Procedures, procedures, procedures!

If you ask veteran teachers what the most important thing to accomplish during the first week of school, the majority of them will say this: PROCEDURES! How you're going to do things in your classroom need to be taught and reinforced regularly if you're going to have a smoothly-running classroom. 

If you're a new teacher (or have been teaching for 20 years!) a book you MUST check out is The First Days of School, by Harry and Rosemary Wong. It is chock-full of helpful hints and tips that, if implemented, will make this year your most successful one yet! 

Now, back to what I was saying...
According to Harry Wong, "the number one problem in the classroom is not discipline:  it is the lack of procedures and routines."

A procedure is simply how something is to be done in your classroom. This covers a wide variety of things, from how a student walks into your room in the morning to how they ask for help to how or when they sharpen a pencil. Things that may seem obvious to you (don't use the electric sharpener when the teacher is teaching) aren't always to kids and, just like most things in life, procedures must be taught.

To help out the new teachers at my school, I created a chart of all of the procedures that I teach at the beginning of the year. Now, what works in my classroom may not be how you want to run yours - and that is fine! You have to decide how you want things accomplished - depending on your grade level, your school policies, and your personal preferences.

Here's the chart that I've made. I've listed the classroom event and then provided you with a blank space where you can write in when or how you want it done. You may think that some of these are obvious and you know exactly how you want them done - but even so, I recommend writing down what your procedure will be as a reference. A wise professor once told me - "if you fail to plan, you can plan to fail." Somewhat cheesy, I know - but an important truth.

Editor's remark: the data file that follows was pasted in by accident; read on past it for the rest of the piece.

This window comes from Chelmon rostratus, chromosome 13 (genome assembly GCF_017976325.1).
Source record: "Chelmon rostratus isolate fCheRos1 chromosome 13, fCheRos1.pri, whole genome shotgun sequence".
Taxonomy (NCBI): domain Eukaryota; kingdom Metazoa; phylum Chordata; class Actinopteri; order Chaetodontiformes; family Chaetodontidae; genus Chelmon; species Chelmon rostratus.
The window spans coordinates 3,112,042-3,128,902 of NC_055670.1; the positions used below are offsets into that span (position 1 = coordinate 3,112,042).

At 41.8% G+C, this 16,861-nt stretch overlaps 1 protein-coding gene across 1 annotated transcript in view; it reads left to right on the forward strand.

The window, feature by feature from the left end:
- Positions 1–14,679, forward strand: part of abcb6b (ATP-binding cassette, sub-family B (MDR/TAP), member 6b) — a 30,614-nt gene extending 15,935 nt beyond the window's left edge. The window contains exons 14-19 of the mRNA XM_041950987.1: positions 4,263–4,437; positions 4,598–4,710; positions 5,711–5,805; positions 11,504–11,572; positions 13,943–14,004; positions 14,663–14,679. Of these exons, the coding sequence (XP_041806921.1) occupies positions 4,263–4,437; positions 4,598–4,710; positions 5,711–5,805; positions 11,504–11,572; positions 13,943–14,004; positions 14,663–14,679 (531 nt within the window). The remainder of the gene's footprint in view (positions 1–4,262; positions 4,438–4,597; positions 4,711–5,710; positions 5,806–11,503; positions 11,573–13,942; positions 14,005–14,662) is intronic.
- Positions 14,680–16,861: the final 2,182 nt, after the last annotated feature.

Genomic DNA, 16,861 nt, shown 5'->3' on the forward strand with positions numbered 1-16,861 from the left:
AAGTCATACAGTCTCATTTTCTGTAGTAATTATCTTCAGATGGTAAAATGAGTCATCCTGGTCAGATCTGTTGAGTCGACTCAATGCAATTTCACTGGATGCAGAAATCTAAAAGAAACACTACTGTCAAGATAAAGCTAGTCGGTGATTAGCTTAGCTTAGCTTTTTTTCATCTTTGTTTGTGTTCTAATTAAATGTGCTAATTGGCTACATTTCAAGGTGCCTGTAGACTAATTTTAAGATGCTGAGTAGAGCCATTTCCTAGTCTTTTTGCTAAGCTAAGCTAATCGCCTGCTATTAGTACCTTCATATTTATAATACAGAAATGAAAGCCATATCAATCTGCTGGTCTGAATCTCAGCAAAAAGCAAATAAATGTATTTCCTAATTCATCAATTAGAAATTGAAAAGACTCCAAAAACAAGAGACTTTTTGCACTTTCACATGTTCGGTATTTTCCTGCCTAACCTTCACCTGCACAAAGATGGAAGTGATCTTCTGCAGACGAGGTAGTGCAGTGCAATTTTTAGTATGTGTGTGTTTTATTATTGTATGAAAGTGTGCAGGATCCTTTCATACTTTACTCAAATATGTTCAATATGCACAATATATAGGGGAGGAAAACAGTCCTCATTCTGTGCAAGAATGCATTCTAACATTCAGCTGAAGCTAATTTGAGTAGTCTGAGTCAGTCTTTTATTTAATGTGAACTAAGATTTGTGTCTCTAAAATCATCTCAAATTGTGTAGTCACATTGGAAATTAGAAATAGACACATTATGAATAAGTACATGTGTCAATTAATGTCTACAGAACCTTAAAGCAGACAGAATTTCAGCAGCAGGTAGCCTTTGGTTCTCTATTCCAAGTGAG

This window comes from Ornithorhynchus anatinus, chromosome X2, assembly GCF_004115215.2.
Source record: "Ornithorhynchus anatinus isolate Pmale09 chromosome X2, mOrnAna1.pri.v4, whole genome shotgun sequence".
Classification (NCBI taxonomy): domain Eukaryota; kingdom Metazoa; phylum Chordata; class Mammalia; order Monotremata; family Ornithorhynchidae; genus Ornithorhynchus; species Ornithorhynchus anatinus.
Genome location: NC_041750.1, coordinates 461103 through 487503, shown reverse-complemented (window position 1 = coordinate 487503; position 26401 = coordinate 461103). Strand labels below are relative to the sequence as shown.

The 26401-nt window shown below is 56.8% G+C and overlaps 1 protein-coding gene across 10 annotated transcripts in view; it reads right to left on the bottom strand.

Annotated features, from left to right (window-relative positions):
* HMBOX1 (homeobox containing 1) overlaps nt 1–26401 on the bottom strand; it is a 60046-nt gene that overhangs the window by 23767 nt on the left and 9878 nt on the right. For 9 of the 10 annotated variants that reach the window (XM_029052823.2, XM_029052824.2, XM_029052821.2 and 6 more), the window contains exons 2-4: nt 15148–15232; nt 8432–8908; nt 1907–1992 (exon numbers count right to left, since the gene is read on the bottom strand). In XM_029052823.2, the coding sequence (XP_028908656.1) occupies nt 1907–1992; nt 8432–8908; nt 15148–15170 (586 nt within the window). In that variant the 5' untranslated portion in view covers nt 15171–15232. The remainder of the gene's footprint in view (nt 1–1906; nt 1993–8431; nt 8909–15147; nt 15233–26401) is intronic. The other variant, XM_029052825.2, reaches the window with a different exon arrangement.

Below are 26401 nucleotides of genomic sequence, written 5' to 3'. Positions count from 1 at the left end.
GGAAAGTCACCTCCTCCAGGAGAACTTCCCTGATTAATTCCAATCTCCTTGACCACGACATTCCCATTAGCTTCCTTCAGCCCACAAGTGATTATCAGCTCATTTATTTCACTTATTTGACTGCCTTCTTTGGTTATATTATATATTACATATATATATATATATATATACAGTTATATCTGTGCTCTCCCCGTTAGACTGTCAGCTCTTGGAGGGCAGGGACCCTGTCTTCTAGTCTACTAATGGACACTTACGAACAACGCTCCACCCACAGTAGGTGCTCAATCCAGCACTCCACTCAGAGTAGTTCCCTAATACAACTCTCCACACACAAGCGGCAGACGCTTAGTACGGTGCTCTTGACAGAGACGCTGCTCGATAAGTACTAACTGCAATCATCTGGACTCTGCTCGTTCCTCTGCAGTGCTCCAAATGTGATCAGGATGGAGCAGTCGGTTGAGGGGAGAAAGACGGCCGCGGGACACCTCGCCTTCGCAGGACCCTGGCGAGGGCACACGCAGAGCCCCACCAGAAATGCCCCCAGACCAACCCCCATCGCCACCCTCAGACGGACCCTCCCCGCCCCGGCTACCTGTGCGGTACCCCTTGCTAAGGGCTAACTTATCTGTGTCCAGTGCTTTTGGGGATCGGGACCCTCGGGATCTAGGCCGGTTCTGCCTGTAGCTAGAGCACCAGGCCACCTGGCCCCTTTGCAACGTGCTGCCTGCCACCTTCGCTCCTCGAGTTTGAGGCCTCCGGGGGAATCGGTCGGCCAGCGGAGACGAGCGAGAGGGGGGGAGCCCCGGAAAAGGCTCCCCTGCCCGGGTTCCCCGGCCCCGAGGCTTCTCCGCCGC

Click here for my complete Procedures Chart
I left the third page blank so you could fill in any additional procedures that you may find specific need for.

According to Wong, there are three steps in implementing a procedure:
1. Explain:  State, explain, model, and demonstrate the procedure.
2. Rehearse:  Rehearse and practice the procedure under your supervision.
3. Reinforce.  Reteach, rehearse, practice, and reinforce the classroom procedure until it becomes a student habit or routine.

I introduce these procedures the first week, but I continue to teach them throughout the year. Remember, practice makes perfect!

"One of the greatest gifts a caring teacher can contribute to children is to help them learn to sit when they feel like running, to raise their hand when they feel like talking, to be polite to their neighbor, to stand in line without pushing, and to do their homework when they feel like playing.  By introducing procedures in the classroom, you are also introducing procedures as a way of living a happy and successful life."

*Click here for my complete Procedures Chart*
I left the third page blank so you could fill in any additional procedures that you may find specific need for.

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